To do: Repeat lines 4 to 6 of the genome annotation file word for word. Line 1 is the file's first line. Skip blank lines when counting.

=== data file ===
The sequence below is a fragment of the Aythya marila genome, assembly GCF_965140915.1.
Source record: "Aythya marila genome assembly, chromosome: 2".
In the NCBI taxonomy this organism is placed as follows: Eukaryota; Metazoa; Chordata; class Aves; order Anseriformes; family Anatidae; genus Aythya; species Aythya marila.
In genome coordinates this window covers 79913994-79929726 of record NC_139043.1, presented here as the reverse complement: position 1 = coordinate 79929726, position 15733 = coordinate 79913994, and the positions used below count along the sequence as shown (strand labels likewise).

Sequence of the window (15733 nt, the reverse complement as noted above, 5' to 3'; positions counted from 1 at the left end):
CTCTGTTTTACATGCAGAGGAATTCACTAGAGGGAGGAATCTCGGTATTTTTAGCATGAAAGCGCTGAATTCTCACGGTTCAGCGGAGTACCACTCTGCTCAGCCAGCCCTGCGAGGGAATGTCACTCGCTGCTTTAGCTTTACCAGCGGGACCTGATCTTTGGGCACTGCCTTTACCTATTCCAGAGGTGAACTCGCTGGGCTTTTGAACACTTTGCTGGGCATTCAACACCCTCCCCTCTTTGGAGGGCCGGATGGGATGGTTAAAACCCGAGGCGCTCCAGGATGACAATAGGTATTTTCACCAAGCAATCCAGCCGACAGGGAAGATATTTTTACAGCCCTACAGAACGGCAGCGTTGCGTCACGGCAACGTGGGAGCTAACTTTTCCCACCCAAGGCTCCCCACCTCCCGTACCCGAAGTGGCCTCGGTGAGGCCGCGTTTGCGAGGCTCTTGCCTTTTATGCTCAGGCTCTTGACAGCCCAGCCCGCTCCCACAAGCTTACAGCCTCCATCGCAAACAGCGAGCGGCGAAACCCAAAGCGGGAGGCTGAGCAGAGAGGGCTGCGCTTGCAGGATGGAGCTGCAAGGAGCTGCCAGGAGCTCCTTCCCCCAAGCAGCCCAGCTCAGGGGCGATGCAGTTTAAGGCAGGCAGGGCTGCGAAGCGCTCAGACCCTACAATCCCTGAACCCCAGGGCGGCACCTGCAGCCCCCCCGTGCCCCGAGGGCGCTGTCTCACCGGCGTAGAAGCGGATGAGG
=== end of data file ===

In genome coordinates this window covers 79913994-79929726 of record NC_139043.1, presented here as the reverse complement: position 1 = coordinate 79929726, position 15733 = coordinate 79913994, and the positions used below count along the sequence as shown (strand labels likewise).

Sequence of the window (15733 nt, the reverse complement as noted above, 5' to 3'; positions counted from 1 at the left end):
CTCTGTTTTACATGCAGAGGAATTCACTAGAGGGAGGAATCTCGGTATTTTTAGCATGAAAGCGCTGAATTCTCACGGTTCAGCGGAGTACCACTCTGCTCAGCCAGCCCTGCGAGGGAATGTCACTCGCTGCTTTAGCTTTACCAGCGGGACCTGATCTTTGGGCACTGCCTTTACCTATTCCAGAGGTGAACTCGCTGGGCTTTTGAACACTTTGCTGGGCATTCAACACCCTCCCCTCTTTGGAGGGCCGGATGGGATGGTTAAAACCCGAGGCGCTCCAGGATGACAATAGGTATTTTCACCAAGCAATCCAGCCGACAGGGAAGATATTTTTACAGCCCTACAGAACGGCAGCGTTGCGTCACGGCAACGTGGGAGCTAACTTTTCCCACCCAAGGCTCCCCACCTCCCGTACCCGAAGTGGCCTCGGTGAGGCCGCGTTTGCGAGGCTCTTGCCTTTTATGCTCAGGCTCTTGACAGCCCAGCCCGCTCCCACAAGCTTACAGCCTCCATCGCAAACAGCGAGCGGCGAAACCCAAAGCGGGAGGCTGAGCAGAGAGGGCTGCGCTTGCAGGATGGAGCTGCAAGGAGCTGCCAGGAGCTCCTTCCCCCAAGCAGCCCAGCTCAGGGGCGATGCAGTTTAAGGCAGGCAGGGCTGCGAAGCGCTCAGACCCTACAATCCCTGAACCCCAGGGCGGCACCTGCAGCCCCCCCGTGCCCCGAGGGCGCTGTCTCACCGGCGTAGAAGCGGATGAGG